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In December we launched 5 month phase 1 feasibility study looking at the bamboo value chain in Malawi. The project lays the groundwork to trial bamboo production and processing as a viable livelihood for people living in poverty, exploring the potential to tap into a rapidly growing global market.

Phase one of the Bamboo Value Chains project involves a detailed feasibility study exploring production, processing and policy issues - 


  • Challenges: Although bamboo is easy to grow in Malawi, many poor farmers are unaware of its potential as a profitable crop. Awareness is also low among policymakers and the local government extension workers who advise and guide farmers.
  • Solution: This project will thoroughly investigate existing and potential bamboo production in Malawi. It will map existing bamboo estates and current land use among target communities, and look into the pros and cons of different species of bamboo, including their harvesting age and season, and their cultivation potential in Malawi’s different regions. It will examine the profitability and environmental impacts of bamboo, and will also explore intercropping – assessing how bamboo can grow alongside other crops so that farmers can diversify their income streams, making their livelihoods more secure and resilient.


  • Challenges: Existing bamboo farmers lack the equipment, know-how and funds to process their raw crop into finished products that would fetch higher prices, and they have limited marketing and sales expertise. The absence of a strong commercial eco-system for bamboo, such as quality assurance certification schemes, manufacturing facilities, transport and distribution networks, also limits producers’ opportunities to reach customers.
  • Solution: This project will map and analyse the entire bamboo value chain, from growers to final consumers. It will undertake detailed research to identify suitable focus products, assessing market potential, profit margins and processing capability. It will explore certification routes and scope ways to increase producers’ access to markets at both local and international level, including via digital platforms and trade fairs. This will include a study visit to a bamboo project in neighbouring Zambia. The project will also look into potential blockers to bamboo cultivation and craft, including a gender and power analysis that will assess the specific barriers and opportunities for women, youth and other vulnerable groups within the value chain. In order to ensure that all phase two interventions build towards lasting change, the project will also consider the factors that may influence the long-term sustainability of bamboo micro-enterprises.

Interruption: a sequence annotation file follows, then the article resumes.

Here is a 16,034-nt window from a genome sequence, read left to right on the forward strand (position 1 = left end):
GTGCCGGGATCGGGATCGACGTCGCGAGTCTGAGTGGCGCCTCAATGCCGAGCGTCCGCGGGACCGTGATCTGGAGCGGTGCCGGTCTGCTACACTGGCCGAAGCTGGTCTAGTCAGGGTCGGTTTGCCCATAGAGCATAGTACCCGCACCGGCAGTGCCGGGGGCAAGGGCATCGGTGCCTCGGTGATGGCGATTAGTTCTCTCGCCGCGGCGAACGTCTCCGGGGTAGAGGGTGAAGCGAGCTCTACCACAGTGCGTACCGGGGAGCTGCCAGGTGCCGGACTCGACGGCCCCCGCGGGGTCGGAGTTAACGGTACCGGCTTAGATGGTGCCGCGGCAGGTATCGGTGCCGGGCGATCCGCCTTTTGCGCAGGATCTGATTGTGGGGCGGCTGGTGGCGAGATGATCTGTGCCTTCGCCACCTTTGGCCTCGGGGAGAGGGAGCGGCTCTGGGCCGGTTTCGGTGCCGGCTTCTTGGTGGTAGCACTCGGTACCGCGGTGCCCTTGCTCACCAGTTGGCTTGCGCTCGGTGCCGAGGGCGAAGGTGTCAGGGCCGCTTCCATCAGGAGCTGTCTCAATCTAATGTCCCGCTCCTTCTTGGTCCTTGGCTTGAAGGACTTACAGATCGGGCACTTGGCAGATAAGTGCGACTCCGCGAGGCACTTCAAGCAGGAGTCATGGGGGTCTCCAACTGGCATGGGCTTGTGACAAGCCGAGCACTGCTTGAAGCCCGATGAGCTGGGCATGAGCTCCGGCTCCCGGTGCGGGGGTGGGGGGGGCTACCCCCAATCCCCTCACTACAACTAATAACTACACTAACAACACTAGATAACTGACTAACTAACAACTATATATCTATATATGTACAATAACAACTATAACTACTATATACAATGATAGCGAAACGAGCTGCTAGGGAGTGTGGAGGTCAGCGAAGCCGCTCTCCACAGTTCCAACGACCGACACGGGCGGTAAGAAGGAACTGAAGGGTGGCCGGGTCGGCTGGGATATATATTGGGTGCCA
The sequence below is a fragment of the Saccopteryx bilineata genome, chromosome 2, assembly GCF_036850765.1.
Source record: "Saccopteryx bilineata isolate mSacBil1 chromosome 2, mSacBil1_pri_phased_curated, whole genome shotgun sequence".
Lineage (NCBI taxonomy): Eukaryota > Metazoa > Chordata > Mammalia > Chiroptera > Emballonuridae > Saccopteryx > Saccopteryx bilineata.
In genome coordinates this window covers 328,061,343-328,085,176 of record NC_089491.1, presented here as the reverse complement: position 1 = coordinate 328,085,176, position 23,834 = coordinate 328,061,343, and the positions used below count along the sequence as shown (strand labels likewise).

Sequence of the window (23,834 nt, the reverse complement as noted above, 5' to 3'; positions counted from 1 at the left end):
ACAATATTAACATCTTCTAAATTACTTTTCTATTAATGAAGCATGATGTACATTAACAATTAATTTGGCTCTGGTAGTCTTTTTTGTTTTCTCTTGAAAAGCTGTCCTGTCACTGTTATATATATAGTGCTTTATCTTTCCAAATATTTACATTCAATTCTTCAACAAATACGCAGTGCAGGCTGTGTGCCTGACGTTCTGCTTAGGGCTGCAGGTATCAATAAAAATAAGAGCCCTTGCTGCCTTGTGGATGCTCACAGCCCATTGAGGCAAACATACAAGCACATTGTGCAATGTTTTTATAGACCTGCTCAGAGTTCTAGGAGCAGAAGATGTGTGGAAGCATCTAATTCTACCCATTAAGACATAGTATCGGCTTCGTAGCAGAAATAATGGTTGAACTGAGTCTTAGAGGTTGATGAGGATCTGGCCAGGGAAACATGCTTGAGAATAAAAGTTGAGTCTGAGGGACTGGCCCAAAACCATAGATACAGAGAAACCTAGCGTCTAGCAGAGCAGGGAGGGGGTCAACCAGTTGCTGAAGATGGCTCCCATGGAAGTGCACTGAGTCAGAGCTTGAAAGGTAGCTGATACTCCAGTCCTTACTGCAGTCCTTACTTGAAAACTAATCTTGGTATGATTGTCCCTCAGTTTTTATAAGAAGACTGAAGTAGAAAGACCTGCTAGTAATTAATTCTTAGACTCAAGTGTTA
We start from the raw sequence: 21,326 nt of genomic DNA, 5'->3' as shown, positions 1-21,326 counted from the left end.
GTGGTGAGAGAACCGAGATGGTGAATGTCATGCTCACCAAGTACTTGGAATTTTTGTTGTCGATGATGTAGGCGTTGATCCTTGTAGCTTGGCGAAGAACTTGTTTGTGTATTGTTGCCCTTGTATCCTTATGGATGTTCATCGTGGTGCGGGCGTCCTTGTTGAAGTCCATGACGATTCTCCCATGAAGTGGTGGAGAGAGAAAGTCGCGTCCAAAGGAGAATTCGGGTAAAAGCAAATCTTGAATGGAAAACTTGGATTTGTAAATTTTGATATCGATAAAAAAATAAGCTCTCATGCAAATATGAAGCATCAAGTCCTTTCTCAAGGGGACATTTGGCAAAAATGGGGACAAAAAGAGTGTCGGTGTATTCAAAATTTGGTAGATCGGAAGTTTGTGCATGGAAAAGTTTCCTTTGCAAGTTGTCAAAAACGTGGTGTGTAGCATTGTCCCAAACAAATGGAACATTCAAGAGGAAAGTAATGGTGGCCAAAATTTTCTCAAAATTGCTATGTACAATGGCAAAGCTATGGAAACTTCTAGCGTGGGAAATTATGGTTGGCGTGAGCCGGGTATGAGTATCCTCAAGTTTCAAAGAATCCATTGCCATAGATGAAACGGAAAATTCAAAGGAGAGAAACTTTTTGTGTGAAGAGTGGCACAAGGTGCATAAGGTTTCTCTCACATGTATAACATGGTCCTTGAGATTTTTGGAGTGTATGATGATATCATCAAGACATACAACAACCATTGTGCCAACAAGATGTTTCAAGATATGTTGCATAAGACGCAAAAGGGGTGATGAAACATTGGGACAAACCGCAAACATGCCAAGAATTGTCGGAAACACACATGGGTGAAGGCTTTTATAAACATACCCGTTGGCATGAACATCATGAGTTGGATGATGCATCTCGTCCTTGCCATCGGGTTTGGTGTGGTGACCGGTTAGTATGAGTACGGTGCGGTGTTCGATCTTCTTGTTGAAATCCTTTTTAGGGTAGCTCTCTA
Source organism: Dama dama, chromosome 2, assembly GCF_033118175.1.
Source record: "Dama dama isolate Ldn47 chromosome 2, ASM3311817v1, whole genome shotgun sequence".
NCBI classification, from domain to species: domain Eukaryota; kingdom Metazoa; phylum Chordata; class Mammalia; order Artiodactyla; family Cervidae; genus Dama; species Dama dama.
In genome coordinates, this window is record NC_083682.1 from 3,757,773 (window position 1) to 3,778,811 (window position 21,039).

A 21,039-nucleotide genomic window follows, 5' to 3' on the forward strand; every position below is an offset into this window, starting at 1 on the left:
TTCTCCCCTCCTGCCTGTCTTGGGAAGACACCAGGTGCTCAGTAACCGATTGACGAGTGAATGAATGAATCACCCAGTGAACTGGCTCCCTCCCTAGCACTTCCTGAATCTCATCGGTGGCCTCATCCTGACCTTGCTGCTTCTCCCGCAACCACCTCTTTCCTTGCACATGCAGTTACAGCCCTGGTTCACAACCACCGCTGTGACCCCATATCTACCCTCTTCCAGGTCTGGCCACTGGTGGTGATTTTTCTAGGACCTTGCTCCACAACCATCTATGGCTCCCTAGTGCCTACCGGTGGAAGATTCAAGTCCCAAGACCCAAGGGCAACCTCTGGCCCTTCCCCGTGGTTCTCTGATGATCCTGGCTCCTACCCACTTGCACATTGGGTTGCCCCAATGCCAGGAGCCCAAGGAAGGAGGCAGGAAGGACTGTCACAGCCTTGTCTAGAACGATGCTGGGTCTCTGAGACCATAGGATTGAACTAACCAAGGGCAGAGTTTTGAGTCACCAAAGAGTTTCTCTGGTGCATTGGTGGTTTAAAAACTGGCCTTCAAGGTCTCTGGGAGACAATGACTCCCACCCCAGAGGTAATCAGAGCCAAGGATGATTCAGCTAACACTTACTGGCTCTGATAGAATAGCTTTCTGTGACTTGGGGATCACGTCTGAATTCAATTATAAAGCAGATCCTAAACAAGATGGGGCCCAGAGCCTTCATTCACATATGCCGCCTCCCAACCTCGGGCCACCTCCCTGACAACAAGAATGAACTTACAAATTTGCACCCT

• Challenges: Some bamboo farming already exists in Malawi, but the sector is not yet well established. There is huge potential for sustainable, pro-poor growth, but bamboo currently falls between the Government’s agriculture and forestry departments. There is not yet any clear policy framework or strategic leadership on how to move forward, and therefore no incentives supporting bamboo enterprise development. This offers a critical window for influencing how this fledgeling sector develops. 
  • Solution: Leveraging the findings and learnings from the research above, the project will engage with stakeholders across government, private sector and research institutions to raise awareness of the opportunities and challenges of strengthening the bamboo sector, with a view to nurturing a healthy value chain that benefits poor producers.

If this initial concept testing proves successful and moves into phase 2 then we would expect a host of benefits including - 

  • Social: More awareness of bamboo as a cash crop, and active gender participation
  • Technical: Increased skills in bamboo cultivation, product design and enterprise
  • Economic: Increased, diversified and climate-resilient income sources
  • Ecological: Reforestation and increased protection against soil erosion and flooding

Project Factsheet

ITL Bamboo Project, Malawi

Download the project factsheet to find out more about our new ITL project in Malawi.